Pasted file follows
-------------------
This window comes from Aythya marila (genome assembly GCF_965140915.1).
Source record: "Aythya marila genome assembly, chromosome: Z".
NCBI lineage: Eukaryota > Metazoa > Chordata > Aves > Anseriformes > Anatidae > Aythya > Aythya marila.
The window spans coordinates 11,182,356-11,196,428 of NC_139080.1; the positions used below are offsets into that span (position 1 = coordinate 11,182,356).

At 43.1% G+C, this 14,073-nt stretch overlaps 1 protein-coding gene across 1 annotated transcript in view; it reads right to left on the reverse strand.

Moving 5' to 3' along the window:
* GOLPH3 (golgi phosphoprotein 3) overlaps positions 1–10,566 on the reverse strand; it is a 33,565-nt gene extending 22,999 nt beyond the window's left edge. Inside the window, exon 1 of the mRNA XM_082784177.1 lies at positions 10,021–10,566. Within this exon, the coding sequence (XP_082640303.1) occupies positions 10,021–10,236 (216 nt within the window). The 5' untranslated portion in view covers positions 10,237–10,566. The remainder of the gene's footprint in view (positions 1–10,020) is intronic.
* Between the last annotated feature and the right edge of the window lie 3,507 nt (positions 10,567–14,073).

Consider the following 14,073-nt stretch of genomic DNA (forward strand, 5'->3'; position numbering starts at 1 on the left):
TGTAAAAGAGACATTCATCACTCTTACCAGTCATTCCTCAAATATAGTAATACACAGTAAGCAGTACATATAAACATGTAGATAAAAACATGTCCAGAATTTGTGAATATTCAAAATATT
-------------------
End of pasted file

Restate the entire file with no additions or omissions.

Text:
This window comes from Aythya marila (genome assembly GCF_965140915.1).
Source record: "Aythya marila genome assembly, chromosome: Z".
NCBI lineage: Eukaryota > Metazoa > Chordata > Aves > Anseriformes > Anatidae > Aythya > Aythya marila.
The window spans coordinates 11,182,356-11,196,428 of NC_139080.1; the positions used below are offsets into that span (position 1 = coordinate 11,182,356).

At 43.1% G+C, this 14,073-nt stretch overlaps 1 protein-coding gene across 1 annotated transcript in view; it reads right to left on the reverse strand.

Moving 5' to 3' along the window:
* GOLPH3 (golgi phosphoprotein 3) overlaps positions 1–10,566 on the reverse strand; it is a 33,565-nt gene extending 22,999 nt beyond the window's left edge. Inside the window, exon 1 of the mRNA XM_082784177.1 lies at positions 10,021–10,566. Within this exon, the coding sequence (XP_082640303.1) occupies positions 10,021–10,236 (216 nt within the window). The 5' untranslated portion in view covers positions 10,237–10,566. The remainder of the gene's footprint in view (positions 1–10,020) is intronic.
* Between the last annotated feature and the right edge of the window lie 3,507 nt (positions 10,567–14,073).

Consider the following 14,073-nt stretch of genomic DNA (forward strand, 5'->3'; position numbering starts at 1 on the left):
TGTAAAAGAGACATTCATCACTCTTACCAGTCATTCCTCAAATATAGTAATACACAGTAAGCAGTACATATAAACATGTAGATAAAAACATGTCCAGAATTTGTGAATATTCAAAATATT